Charles Band must have had some sort of horrific childhood experience with a teddy bear or Raggedy Ann or maybe even an encounter with an anatomically correct G.I. Joe doll, because this guy is really afraid of toys. Almost his entire oeuvre features either puppets or dolls, sometimes both. With 1987’s Dolls, Band served as producer while Stuart Gordon (fresh off of From Beyond) directed, but Band’s signature mix of gore, whimsy, and humour was palpable.
A group of strangers are caught up in a violent storm, and find themselves holed up for the night in the home of the eccentric doll-maker Gabriel (Rolfe) and his wife, Hilary (Mason). The group consists of Judy (Lorraine) and her selfish father and bitchy stepmother; the sweet and gentle Ralph (Lee), and punk rockers/swindlers Enid and Isabel. Gabriel and Hilary take an instant shine to Judy and Ralph, who both seem to have an affinity for the doll-maker’s work. However, Judy’s “parents” and the two teen grifters run afoul of the elderly couple’s creations, and, when all the good little boys and girls are safe in their beds, the dolls come out to play.
Dolls is a funny, somewhat gory, and entertaining little slice of eighties nostalgia that is more like a Grimm fairy tale than an actual horror movie. The dolls, themselves, arent’ nearly as evil as the people they dispatch, and are actually quite friendly to those in touch with their inner-child, which is why Judy’s “wicked stepmother”, the fiendish father, and the thieving tarts all get their comeuppance.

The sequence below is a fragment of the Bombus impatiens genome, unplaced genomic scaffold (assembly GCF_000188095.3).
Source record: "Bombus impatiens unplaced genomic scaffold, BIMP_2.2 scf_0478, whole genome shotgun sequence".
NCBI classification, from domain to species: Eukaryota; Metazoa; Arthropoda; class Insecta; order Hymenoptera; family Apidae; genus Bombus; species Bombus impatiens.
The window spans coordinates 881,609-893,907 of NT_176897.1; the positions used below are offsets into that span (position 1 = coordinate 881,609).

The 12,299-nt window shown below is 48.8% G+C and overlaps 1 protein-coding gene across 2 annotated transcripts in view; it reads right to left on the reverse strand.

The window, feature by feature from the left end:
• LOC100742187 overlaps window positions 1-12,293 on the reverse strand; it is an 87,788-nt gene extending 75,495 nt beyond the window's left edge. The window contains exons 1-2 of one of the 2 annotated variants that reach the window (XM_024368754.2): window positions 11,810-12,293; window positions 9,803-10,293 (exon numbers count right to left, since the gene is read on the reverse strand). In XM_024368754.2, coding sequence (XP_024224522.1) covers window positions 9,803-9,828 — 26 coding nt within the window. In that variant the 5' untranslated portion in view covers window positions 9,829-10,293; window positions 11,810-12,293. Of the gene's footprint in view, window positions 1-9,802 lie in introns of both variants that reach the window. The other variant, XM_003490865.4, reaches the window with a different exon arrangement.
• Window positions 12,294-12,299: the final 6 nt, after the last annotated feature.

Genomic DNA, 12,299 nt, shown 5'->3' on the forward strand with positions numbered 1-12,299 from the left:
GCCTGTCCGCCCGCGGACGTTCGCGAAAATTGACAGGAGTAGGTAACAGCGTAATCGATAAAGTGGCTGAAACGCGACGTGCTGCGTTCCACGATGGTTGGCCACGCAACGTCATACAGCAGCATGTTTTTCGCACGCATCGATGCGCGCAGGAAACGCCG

My main problem with Dolls is that, while this sort of film can’t help but to be funny, it seems to go out of its way to do so, and the humour feels forced to an almost slapstick degree. I also felt that it was all a bit too whimsical, especially for an R-rated film. Still, there are some really fun moments here and the effects, for their time, are fairly effective, especially when one considers the film’s meager budget.
MGM releases the film with a load of extra features considering this is a bargain priced release. There’s an incredibly solid widescreen transfer (really quite nice and vivid, especially during the opening scene) as well as full screen on the flipside of the disc. There are also two audio commentary tracks; one featuring Stuart Gordon and writer Ed Naha, and the other featuring cast members. Rounding out the extras is a storyboard-to- film comparison, a photo gallery, and the film’s original theatrical trailer.
While hardcore horror fans may find themselves scratching their heads, those who enjoy Band’s Puppet Masters films will certainly love this one, as it employs pretty much the same formula.